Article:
If you find yourself craving New Orleans food, you could go there and melt in the sweltering heat for a dose of gumbo or praline bacon. Or you could settle in on your couch, as I've been doing, and torture yourself watching reruns of the HBO series Treme. It's set in post-Katrina New Orleans and, along with the music, it puts the city's food on center stage.
Originally published on Wed August 21, 2013 10:40 am
What's thick-skinned and leathery, about the size of an egg, essential for guacamole and sold eight for a dollar?
No, not limes. Hass avocados. This year, anyway. These pear-sized fruits usually weigh half a pound or more. In the summer of 2013, though, hundreds of thousands of trees in Southern California are sagging with the tiniest Hass avocados in local memory — some just the size of a golf ball.
Canadians have given us so much, from the BlackBerry, a kind of phone your parents' older friends used to use, to Leslie Hope, the lady who played Kiefer Sutherland's wife in Season 1 of 24. But perhaps towering above all is poutine, which translated from the Quebecois is "stuff poured onto french fries." Usually it's some variation of cheese, meat and gravy, but I was told that in Portland, Ore. (naturally), at a food truck (naturally), you can get peanut butter and jelly on fries. So I went, naturally.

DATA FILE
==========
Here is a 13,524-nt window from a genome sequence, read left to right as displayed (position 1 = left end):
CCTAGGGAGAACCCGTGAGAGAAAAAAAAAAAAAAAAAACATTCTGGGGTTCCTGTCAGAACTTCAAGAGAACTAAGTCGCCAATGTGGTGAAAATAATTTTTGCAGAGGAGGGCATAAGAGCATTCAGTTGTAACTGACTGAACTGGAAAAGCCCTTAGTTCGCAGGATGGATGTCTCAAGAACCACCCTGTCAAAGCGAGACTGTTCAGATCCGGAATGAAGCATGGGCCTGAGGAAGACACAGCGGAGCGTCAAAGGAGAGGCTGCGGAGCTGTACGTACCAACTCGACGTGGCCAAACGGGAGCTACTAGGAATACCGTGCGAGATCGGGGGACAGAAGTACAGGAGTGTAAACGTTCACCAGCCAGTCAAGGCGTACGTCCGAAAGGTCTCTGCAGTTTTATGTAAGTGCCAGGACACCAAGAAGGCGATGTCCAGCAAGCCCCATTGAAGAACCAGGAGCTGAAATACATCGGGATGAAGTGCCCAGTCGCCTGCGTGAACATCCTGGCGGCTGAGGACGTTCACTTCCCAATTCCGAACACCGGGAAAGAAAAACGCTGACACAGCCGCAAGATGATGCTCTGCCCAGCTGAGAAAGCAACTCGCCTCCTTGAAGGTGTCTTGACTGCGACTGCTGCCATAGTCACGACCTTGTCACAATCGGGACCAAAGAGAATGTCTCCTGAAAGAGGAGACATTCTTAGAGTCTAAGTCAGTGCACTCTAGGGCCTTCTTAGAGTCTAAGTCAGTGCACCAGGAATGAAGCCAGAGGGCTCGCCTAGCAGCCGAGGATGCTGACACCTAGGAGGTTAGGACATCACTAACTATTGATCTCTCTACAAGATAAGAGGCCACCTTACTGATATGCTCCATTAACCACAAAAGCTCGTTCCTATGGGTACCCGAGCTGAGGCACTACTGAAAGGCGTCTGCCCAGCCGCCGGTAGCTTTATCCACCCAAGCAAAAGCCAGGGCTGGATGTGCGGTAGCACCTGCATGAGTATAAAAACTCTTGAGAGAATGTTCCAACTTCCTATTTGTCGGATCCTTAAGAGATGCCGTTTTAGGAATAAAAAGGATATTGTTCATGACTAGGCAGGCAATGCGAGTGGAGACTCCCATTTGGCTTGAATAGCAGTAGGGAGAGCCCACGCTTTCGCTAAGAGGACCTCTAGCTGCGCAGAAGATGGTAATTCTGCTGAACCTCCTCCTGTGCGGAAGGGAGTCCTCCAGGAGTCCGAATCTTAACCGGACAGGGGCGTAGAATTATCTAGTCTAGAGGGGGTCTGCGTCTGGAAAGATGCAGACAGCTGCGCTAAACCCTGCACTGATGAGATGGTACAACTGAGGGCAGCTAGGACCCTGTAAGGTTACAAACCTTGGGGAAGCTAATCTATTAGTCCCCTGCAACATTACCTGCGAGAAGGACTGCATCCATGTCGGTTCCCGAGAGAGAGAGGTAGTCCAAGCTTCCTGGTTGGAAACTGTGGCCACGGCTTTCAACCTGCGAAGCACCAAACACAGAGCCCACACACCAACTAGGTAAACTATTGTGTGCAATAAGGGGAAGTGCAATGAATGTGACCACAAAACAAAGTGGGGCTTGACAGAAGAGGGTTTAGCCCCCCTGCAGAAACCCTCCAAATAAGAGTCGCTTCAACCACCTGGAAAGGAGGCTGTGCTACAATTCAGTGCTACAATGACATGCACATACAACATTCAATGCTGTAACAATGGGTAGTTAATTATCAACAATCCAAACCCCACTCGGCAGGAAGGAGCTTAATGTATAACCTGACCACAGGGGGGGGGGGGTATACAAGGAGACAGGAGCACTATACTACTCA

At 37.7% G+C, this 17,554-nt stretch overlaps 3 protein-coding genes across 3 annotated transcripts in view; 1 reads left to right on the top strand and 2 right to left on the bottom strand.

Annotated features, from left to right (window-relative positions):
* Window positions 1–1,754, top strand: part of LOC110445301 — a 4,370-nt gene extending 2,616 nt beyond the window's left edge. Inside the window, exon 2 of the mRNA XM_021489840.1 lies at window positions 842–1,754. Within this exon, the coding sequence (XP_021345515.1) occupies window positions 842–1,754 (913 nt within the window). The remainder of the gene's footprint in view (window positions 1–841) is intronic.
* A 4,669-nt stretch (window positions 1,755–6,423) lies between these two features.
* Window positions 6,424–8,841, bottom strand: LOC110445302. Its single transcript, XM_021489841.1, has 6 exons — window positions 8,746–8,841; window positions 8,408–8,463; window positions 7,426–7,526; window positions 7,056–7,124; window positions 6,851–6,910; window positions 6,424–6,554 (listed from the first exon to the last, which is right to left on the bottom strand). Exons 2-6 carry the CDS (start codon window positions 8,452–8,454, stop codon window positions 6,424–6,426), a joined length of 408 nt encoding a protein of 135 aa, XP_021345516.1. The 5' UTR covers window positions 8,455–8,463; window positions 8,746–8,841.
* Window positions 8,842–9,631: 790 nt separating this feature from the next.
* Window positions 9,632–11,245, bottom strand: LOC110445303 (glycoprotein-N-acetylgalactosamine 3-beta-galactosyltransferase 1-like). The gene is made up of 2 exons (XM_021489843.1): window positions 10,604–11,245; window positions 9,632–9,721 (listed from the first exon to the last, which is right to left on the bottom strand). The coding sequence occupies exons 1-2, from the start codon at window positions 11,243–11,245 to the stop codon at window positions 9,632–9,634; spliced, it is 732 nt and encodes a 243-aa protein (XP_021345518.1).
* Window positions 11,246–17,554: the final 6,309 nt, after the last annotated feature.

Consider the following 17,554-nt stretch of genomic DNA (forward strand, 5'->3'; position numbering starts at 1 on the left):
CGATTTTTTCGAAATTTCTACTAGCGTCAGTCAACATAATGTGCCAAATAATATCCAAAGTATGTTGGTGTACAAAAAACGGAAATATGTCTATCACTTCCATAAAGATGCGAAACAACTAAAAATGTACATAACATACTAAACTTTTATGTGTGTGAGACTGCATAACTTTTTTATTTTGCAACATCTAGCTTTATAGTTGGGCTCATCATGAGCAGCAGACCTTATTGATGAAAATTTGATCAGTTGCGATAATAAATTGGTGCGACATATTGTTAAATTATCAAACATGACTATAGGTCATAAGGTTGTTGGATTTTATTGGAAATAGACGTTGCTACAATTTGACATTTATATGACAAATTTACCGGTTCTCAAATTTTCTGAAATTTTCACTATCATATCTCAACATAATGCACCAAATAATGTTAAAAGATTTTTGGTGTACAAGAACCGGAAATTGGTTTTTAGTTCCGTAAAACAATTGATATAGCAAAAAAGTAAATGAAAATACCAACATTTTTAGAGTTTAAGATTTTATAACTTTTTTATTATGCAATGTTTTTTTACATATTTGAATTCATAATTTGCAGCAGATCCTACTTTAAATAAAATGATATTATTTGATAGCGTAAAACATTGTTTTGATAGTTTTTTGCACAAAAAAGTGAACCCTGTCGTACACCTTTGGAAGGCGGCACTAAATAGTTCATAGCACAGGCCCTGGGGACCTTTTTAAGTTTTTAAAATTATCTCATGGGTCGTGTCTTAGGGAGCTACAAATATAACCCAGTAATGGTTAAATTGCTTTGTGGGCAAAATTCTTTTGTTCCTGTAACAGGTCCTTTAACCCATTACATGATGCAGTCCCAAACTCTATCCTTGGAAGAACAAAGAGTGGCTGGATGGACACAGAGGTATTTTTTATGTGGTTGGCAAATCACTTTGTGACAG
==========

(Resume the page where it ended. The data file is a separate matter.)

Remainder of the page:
Some refrigerators can let you know when the door is open, or if the milk is past its sell-by date. They make ice at night during less expensive, off-peak energy hours. There are dishwashers that can contact a repairman.
It probably won't be long before you can become Facebook friends with your microwave.
The first microwave oven — the Radarange — weighed 750 pounds and was bought by a Cleveland restaurant in 1947 for $3,000. Later home models had a pull-out box for recipe cards. Paper recipe cards. So quaint.